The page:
The Green Blog
Back to Nature

A new movement in environmental awareness is one that really takes us back to nature.  To mow or not to mow?  Environmentalists are taking a look at the staid suburban lawn and asking us to consider a new alternative that is friendlier to Mother Nature--a landscape that may look a bit wilder to the eye, but is much easier on the Earth.

How Did We Get Here?
American-lawns.com tells us the wide expanse of unbroken green wasn't always the norm for the American homeowner. "Lawns were seen as a luxury expense for only the wealthy who could afford grounds keepers to maintain the fine bladed plants using scythes.

"Green, weed-free lawns so common today didn't exist in America until the late 18th century. Instead, the area just outside the front door of a typical rural home was typically packed dirt or perhaps a cottage garden that contained a mix of flowers, herbs, and vegetables.

"In England, however, many of the wealthy had sweeping green lawns across their estates. Americans with enough money to travel overseas returned to the U.S. with images of the English lawn firmly planted in their imaginations. Try as we might, it wasn't as easy to reproduce a beautiful English lawn. After all, they couldn't just run down to their local hardware store and pick up a bag of grass seed. Grasses native to America proved unsuitable for a tidy and well-controlled lawn, and our extreme climate was less than hospitable to the English grass seeds."

Today we struggle with mowing, weeding, fertilizing and everything in between to maintain that green expanse of our yards. But maintenance on these lawns uses precious resources such as energy (lawn mowers and tractors, leaf blowers, etc. which can also pollute the air) and water, not to mention the array of chemical weed killers and fertilizers with which we assault our grasses and our environment to maintain the golf course-quality landscape.

The Grass Isn't Always Greener
Believe it or not, grass is poor absorber of water.  The idea to greening your lawn involves less grass and more native plants.  Planting native species of plants is a smart move as plants native to your region are more drought- and bug-resistant than imported or exotic plants.  The natural balance keeps each species in check, allowing it to thrive in conditions where it is suited, but preventing it from running amok. Find out here what plants are native to your region of the country and more about planting and maintaining native species on these sites:
EPA: Green Acres 
Do It Yourself
Wild Ones

Wildflower gardens are a beautiful and colorful way to cut down on grass and increase water absorption. You'll also attract birds (including hummingbirds), bees and butterflies, providing food and refuge while helping Mother Nature.

Kick the Chemical Habit!
Industrial farming brought chemical pesticides into our world, and today we thoughtlessly douse our lawn with these potentially harmful substances.  There are many ways to combat bugs and weeds with natural formulas that have been used for years.  Here are some great sites to help you get started in your eco-friendly war on weeds:
Living With Bugs
Tipnut: Natural Pesticide Recipes and Tips
Gardenweb.com

And speaking of chemicals, did you know that many of today's mulches are treated with dyes and other undesirable elements that leach into the soil and can harm pets and plants?  Black mulch is often made from hardwood bark plus charcoal (or coal) ash from industrial sites. Red wood mulch made of recycled wood from industrial and construction sites may contain Chrominated Copper Arsenate (CCA). CCA, a chemical treatment banned from use in consumer products, has been found in recycled wood mulch due to improper testing and illegal recycling. CCA leaches arsenic, which is poisonous and potentially deadly to animals and humans, into soil and groundwater.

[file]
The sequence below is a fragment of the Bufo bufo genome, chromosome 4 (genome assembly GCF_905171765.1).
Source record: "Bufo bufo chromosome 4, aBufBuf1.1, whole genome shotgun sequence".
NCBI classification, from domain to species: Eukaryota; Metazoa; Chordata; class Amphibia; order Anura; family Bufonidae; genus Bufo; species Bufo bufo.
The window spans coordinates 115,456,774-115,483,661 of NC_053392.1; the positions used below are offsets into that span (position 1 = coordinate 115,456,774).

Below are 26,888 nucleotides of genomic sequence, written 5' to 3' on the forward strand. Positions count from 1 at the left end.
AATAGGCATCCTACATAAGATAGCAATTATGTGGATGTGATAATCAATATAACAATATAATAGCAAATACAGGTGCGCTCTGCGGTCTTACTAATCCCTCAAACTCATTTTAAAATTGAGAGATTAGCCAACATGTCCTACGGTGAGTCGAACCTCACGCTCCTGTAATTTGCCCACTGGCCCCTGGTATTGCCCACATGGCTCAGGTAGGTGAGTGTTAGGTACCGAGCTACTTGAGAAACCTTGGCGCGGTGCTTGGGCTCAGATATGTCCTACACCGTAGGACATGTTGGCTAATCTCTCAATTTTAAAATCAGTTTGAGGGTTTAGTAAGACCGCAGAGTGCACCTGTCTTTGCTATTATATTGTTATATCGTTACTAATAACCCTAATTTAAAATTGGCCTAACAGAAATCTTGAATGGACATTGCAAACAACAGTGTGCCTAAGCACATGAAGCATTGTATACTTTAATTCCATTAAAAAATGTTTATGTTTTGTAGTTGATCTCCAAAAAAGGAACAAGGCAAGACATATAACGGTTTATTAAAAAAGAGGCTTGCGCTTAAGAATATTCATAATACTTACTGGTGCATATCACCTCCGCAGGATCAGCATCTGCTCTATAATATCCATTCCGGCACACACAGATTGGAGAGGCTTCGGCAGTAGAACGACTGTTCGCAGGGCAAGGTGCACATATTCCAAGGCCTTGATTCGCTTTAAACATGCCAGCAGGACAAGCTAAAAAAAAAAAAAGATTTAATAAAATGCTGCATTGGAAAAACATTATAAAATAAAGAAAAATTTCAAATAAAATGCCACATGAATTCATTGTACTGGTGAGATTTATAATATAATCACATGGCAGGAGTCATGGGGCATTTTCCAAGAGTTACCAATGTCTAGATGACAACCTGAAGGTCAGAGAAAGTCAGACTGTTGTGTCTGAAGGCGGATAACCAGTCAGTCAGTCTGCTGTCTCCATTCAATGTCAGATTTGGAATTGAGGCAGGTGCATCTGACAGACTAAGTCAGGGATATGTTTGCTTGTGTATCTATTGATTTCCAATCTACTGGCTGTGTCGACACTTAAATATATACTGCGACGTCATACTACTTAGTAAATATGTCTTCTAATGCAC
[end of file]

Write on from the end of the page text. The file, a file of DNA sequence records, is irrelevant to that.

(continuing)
Compost is a much safer and more organic way to mulch and fertilize plants. Start your own composting bin and cut down on what you add to your local landfill at the same time (here are some sites to get you started):
EPA - Composting 
eHow: How to Make Your Own Compost

Or use organic fertilizers such as manure. Plant or animal manures contribute to the fertility of the soil by adding organic matter and nutrients, such as nitrogen, that are trapped by bacteria in the soil. Higher organisms then feed on the fungi and bacteria in a chain of life that comprises the soil food web.

Save the Water!
Watering those endless green lawns uses up a resource that many people think is renewable, but it isn't unless we conserve it carefully--water. Collecting your own rainwater is a smart way to conserve water, provide hydration for your plants and save money! The Rain Barrel Guide  gives you tips on how to do this as well as how to collect water during dry months.

The Rainwater Harvesting Community is an online community with lots of information and assistance on how to harvest rainwater.

Not Ready for a Lawn on the Wild Side?
If you just can't bring yourself to go totally wild (in terms of your lawn, that is) or fear you may incur the displeasure of your neighbors, then try growing your grass a little longer than you are used to doing, which cuts down on the number of mowings you will need to do. Find some great tips on how to do this here.

If we start thinking outside the box (or better yet, outside the green lawn!), we can make a positive difference for the environment and create a beautiful and enjoyable space right in our own backyards!